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JEFFREY BROWN: The Congo, 1960: a momentous part of 20th Century history: Africa’s move from colonialism to independence. The newsreel footage and much more are part of a unique exhibition called “The Short Century,” now at P.S. 1 Contemporary Art Center in New York.
The focus here is the cultural crossroads of Africa and the West told through paintings and pop music, fabric and films, books, building models, political posters and photography.
The exhibition’s name is about marking time: the “long” 19th Century of European domination, running all the way through World War Two; the “short” 20th Century of liberation movements and independence, beginning for this exhibition in the mid-1940s, ending with the election of Nelson Mandela in South Africa in 1994.
JEFFREY BROWN: And while the Africa of poverty and war sometimes makes the evening news, this modern cultural Africa is rarely seen in the West, as the exhibition’s curator, Okwui Enwezor, learned when he first came here from Nigeria.
OKWUI ENWEZOR: Coming to the United States, you know, a little more than 20 years ago, I was really confronted with the complete absence of what I consider to be a history that I belong to. And, and this is — I was really astonished to find out that there was absolutely no space for, you know, people of my generation to have any representation.
JEFFREY BROWN: What was the sense of Africa that you found when you first came here?
OKWUI ENWEZOR: The sense of Africa was completely, you know, an empty, non-modern, non-contemporary, you know, space that — full of tribal and primitive, you know, art.
JEFFREY BROWN: The very extent to which Africa joined in modern art movements is one key piece of this show — paintings from Ethiopia, sculpture from Sudan, photography from Mali, and on up to contemporary styles, like room-sized installations and video art.
So much of the work that you’ve brought together is unknown to most people. Give us a way in. What are you trying to do?
OKWUI ENWEZOR: One way to understand Africa is really not only – you know, simply through the frame of the kind of upheavals that we’ve seen in the continent, but really to look very deeply into the cultural particularities that have come out of the continent also, that have also contributed in shaping a much larger and much more complex view of what the continent has been able to produce since after the Second World War.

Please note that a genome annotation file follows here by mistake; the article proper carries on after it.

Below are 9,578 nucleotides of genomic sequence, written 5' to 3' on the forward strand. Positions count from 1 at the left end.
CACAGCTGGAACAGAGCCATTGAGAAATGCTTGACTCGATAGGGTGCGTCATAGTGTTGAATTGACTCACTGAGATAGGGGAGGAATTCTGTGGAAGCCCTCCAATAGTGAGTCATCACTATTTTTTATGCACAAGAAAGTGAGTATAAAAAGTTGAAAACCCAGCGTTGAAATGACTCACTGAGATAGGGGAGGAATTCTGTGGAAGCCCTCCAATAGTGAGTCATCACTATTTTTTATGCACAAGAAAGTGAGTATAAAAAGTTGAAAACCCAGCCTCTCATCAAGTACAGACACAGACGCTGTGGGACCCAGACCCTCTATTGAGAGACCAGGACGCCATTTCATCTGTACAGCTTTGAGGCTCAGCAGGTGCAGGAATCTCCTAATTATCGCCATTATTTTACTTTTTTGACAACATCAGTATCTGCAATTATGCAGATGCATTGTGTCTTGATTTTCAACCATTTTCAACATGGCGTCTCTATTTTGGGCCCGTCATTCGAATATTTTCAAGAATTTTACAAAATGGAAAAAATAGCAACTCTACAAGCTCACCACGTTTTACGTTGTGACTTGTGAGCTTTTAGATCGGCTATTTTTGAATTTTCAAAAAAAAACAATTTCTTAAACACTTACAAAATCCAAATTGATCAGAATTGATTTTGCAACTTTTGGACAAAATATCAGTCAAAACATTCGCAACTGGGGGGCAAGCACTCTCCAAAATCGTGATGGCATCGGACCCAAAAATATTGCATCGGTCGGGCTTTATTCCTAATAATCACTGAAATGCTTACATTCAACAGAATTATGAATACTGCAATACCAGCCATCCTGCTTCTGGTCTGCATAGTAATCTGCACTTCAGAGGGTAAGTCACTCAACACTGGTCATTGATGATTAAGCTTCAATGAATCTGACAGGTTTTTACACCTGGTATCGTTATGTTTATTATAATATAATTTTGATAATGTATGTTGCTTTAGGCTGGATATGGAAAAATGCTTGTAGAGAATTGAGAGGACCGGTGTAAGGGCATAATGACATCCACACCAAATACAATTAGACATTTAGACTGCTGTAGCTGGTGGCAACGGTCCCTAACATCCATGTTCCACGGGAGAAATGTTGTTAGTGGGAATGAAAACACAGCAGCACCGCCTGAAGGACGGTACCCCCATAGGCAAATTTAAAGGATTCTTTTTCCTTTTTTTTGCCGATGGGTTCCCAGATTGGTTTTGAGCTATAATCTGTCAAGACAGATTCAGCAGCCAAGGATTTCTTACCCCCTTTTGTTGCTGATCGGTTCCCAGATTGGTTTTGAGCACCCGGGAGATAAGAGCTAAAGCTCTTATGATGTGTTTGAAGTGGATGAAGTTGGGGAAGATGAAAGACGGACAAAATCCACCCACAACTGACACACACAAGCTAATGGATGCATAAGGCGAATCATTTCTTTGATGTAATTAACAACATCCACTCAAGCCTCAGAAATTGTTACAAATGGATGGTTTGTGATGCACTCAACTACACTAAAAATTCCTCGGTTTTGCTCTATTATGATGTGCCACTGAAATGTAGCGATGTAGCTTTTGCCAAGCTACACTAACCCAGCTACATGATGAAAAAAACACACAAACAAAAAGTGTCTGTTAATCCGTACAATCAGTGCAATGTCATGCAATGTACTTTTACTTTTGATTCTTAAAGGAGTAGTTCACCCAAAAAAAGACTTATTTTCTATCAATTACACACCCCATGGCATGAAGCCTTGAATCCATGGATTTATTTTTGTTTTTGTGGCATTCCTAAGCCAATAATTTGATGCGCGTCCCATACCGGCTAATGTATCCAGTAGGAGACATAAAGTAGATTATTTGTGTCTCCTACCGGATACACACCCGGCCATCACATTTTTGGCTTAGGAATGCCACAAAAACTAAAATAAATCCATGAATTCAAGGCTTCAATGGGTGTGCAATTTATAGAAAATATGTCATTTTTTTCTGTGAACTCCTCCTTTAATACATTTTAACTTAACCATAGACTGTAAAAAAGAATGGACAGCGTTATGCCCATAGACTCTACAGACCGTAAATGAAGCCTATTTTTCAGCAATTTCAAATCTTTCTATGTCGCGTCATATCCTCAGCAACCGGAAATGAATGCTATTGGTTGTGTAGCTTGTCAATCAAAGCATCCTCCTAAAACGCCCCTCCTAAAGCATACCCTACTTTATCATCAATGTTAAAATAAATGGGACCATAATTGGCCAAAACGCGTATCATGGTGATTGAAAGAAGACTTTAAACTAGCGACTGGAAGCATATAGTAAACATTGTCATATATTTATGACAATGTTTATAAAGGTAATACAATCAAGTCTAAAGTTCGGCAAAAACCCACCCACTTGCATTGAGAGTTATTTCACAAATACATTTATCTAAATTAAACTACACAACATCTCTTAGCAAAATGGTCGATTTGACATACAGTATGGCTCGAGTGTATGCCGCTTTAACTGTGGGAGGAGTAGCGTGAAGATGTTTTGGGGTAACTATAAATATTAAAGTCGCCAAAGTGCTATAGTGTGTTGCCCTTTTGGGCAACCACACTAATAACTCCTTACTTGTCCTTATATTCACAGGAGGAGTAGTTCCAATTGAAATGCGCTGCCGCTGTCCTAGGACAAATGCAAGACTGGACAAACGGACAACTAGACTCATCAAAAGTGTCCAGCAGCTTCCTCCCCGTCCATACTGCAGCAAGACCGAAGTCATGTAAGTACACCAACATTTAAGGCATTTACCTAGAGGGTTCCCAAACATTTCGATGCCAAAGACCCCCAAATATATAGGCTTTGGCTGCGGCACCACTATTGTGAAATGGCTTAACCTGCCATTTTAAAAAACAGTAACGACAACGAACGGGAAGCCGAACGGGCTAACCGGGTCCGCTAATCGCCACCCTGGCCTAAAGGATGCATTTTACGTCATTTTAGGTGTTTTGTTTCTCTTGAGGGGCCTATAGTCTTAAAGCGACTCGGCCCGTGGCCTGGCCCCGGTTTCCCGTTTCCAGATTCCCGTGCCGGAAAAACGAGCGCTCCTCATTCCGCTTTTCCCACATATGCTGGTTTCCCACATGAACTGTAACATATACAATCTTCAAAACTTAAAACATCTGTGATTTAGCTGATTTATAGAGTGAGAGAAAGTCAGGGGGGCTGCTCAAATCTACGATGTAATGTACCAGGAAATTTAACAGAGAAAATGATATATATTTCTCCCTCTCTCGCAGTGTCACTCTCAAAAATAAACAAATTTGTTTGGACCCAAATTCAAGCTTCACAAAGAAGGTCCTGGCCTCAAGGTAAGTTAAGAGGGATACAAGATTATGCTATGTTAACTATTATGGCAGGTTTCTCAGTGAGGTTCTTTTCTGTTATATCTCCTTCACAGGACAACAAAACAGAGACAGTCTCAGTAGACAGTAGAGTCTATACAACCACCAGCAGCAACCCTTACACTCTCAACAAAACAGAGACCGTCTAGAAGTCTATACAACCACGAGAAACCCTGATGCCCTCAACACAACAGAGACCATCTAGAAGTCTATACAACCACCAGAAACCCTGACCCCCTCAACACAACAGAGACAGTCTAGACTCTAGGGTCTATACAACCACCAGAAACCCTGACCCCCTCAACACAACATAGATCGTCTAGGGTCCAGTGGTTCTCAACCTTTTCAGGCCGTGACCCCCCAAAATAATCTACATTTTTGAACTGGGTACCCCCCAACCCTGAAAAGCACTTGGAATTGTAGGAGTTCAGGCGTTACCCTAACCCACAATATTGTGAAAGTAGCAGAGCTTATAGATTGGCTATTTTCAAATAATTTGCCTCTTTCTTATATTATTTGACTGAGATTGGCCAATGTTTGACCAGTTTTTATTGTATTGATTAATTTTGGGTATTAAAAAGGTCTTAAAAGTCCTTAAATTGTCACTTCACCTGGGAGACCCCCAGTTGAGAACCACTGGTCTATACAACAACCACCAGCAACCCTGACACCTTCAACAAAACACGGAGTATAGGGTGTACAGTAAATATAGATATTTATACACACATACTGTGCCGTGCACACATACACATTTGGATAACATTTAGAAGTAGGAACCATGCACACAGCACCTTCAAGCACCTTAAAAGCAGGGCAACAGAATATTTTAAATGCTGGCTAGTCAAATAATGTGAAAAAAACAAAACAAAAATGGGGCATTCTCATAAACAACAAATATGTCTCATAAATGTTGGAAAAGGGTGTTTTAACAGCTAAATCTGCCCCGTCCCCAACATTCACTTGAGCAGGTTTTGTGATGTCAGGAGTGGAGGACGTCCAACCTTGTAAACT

JEFFREY BROWN: The story of how so-called primitive African art influenced artists like Picasso in the early 20th Century is fairly well known. Art in the West — what came to be known as modern art — was never the same. This exhibition shows how the influence doubled back to Africa and changed art there as well.
You can see it in abstract painting by South African Ernest Mancoba in the late 1940s or these representational works by his countryman Gerard Sekoto, also from the ’40s.
OKWUI ENWEZOR: Gerard Sekoto is really one of the most significant modern South African artists of the 20th Century. He brought this about with a painting style that is really quite controlled. Very disciplined and obviously very much interested in the very craft of painting itself.
JEFFREY BROWN: Sekoto was trained and worked in a black township in Johannesburg.
OKWUI ENWEZOR: His subjects were always, you know, the South African township, the inhabitants of that township and the subjects was really trying to render in as complex a way as possible, the dignity of the people who occupied that space.
JEFFREY BROWN: And this is at a time when that particular subject was not being undertaken.
OKWUI ENWEZOR: Well, not only just not being undertaken, that one could say that really the very concept of painting a black image under apartheid could be see as almost like a political act.